How to Order at Starbucks So Baristas Don’t Judge You
In terms of basic and ubiquitous chains, Starbucks is about as basic and ubiquitous as it gets—and yet, its rules and rituals still manage to confound even the most seasoned of coffee drinkers.
Before I swindled Lifehacker into paying me to tweet, I worked as a Starbucks barista for a little over a year, waking at 2:45 most mornings to get to the store by 4 a.m. for opening time. In that short, horrifically sleep-deprived time, it became very clear that most people could stand to learn a bit more about the dos and don’ts of ordering at Starbucks. Here’s a guide from me to you.
Order Ahead Using the Starbucks Mobile App
Plain and simple: If you don’t want the barista to judge you or your order, use the Starbucks app so they never get the chance. A couple of tips if you do it this way:
You should only order via the app if you go to Starbucks regularly
This is because the app only allows you to pay through its rewards program, which requires you to load the app with a gift card or with money from your credit card. So, if you only plan on going once, you’ll probably have a couple bucks leftover on the card you’ll never use again. But if you’re a regular customer, it’s probably worth it.
Double check your order details before you submit it
Few things are more annoying to a barista than making a drink exactly as it was ordered, then having to trash it and remake it because the customer made a mistake when ordering.
Many drinks, like iced teas, are sweetened unless you specify otherwise
If you don’t want your iced tea sweetened, tap, “flavors” then hit the minus button until it says “no liquid cane sugar.”
Your drink might not be waiting for you where the regular orders are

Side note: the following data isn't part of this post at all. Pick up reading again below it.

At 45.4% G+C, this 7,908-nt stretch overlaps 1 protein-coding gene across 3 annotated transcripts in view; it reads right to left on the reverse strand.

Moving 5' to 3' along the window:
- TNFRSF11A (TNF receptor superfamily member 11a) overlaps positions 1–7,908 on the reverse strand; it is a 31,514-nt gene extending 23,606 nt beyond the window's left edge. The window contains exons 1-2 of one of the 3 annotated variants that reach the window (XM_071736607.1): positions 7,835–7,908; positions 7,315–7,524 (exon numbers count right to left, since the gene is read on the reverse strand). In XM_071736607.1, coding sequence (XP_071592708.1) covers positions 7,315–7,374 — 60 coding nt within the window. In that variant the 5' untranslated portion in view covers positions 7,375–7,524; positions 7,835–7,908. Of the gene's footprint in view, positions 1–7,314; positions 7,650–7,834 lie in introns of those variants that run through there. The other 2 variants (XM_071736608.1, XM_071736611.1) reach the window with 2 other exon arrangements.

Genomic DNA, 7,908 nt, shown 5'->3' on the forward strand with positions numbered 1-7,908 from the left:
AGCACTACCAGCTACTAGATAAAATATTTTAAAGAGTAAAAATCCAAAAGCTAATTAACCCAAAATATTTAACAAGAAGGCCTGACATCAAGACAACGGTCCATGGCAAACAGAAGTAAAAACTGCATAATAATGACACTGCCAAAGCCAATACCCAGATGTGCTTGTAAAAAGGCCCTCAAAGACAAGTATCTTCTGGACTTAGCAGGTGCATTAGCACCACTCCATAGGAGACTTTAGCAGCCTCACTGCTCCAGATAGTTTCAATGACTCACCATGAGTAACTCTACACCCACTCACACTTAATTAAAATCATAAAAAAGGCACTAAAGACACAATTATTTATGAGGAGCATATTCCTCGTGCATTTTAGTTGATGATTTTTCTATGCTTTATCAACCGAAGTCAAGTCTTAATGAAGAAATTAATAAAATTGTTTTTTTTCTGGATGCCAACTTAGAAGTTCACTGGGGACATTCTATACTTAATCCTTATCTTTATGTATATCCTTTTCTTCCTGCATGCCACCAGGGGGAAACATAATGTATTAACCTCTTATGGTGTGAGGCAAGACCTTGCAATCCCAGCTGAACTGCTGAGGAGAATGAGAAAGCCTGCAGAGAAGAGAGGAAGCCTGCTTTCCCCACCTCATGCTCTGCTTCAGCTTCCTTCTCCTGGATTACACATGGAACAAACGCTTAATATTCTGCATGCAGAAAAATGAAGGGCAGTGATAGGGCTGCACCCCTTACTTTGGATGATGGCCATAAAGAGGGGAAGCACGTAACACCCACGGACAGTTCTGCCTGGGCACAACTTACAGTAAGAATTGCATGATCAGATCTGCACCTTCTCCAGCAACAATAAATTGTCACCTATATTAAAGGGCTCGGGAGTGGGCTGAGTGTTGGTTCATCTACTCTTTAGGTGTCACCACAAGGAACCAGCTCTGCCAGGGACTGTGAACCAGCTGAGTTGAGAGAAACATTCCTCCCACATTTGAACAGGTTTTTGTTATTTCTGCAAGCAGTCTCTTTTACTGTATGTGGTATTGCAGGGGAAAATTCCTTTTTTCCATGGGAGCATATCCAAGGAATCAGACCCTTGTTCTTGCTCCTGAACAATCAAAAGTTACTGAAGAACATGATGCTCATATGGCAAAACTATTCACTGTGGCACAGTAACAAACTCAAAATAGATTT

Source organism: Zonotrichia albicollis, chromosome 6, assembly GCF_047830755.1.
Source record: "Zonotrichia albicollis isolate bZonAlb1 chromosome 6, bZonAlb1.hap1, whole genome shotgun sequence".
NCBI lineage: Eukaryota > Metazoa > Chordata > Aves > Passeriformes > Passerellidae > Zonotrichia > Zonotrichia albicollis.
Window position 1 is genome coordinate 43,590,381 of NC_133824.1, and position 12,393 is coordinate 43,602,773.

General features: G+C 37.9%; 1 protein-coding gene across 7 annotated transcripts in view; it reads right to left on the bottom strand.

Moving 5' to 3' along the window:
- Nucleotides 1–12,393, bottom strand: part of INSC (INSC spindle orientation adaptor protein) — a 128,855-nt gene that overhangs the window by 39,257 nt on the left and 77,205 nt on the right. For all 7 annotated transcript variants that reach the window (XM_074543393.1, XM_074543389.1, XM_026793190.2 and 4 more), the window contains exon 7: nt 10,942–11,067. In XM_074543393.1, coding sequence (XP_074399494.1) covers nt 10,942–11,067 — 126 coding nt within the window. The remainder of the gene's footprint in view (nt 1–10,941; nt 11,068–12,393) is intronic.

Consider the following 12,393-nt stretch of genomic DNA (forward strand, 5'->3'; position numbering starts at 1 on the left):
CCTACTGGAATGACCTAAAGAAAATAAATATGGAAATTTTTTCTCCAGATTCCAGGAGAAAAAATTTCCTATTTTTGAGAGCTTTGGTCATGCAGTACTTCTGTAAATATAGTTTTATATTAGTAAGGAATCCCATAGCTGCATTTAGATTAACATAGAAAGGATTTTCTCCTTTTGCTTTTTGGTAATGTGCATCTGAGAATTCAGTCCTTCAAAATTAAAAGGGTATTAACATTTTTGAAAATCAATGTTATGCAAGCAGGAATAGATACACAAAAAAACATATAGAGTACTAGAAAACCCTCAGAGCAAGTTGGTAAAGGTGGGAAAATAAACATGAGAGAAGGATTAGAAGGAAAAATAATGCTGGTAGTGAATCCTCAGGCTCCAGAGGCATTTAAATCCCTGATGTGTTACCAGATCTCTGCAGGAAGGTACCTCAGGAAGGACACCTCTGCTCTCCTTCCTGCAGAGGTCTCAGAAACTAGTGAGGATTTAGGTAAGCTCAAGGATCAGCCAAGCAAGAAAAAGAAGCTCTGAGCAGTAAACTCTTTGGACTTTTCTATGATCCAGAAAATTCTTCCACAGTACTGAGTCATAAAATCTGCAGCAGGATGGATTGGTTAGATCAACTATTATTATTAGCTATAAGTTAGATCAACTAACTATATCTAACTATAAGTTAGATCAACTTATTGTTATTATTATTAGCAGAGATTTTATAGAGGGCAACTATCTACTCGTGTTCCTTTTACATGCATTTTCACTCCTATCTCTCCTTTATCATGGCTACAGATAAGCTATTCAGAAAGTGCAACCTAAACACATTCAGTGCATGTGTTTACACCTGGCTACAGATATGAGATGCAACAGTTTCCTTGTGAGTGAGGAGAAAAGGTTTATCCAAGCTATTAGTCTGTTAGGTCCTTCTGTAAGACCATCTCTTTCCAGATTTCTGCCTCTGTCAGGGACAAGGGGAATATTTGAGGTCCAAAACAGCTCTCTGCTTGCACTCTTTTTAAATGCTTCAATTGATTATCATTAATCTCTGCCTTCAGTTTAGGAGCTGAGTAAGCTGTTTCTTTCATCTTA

If you don’t see your drink on the handoff plane—that’s Starbucks’ term for what most humans calls “a counter”—where baristas call out in-store orders, check to see if there’s a separate zone on the counter for mobile orders. Sometimes these are located by an exit so that people in a rush can nip in and out without elbowing their way through a crowd. If you don’t see an area like this, you can simply ask the barista where you should pick up your mobile order. This has the added bonus of getting the barista’s attention; they’ll be more likely to make sure your drink didn’t get lost or misplaced.
Of course, if you’d rather just order in person, that’s perfectly all right. But I have a few tips if you do so—and some pitfalls I want to help you avoid.
When You Order in Person
If you don’t know the difference between a latte and a cappuccino, ask! (Cappuccinos have more foam and less steamed milk than a latte, if you were gonna ask.) If you’ve never had one of the winter seasonal beverages, like the chestnut praline latte, you can simply ask the barista to describe it. Nobody expects customers to know everything, and it’s way easier to sort out issues before you’ve ordered than after you already have a drink in your hand.
Be aware of how much espresso and sweetener is added, by default, to each size
Starbucks makes everything according to a standard recipe, and the quantity of each ingredient varies based on the size you order. Here’s a quick overview:
- Short: One shot of espresso; two pumps of syrup. (This is an eight-ounce size you can order for hot drinks only, even though it’s typically not advertised very well.)
- Tall: One shot of espresso; three pumps of syrup.
- Grande: Two shots of espresso; four pumps of syrup.
- Venti (hot): Two shots of espresso; five pumps of syrup. (Note that the amount of espresso is the same as a grande. If you want more espresso in your hot latte, maybe stick with a grande and just ask for an extra shot. It’ll have less milk, sugar and calories—and it’ll probably cost a little less.)
- Venti (iced): Three shots of espresso; six pumps of syrup. (An iced venti beverage is slightly larger than a hot venti—I don’t know why— hence the extra pump and shot of espresso.)
- Trenta: Seven pumps of syrup. (Starbucks doesn’t serve espresso beverages in this size.)
There’s one big exception (I can think of) to the above: Americanos get an additional shot of espresso…..Read More>>>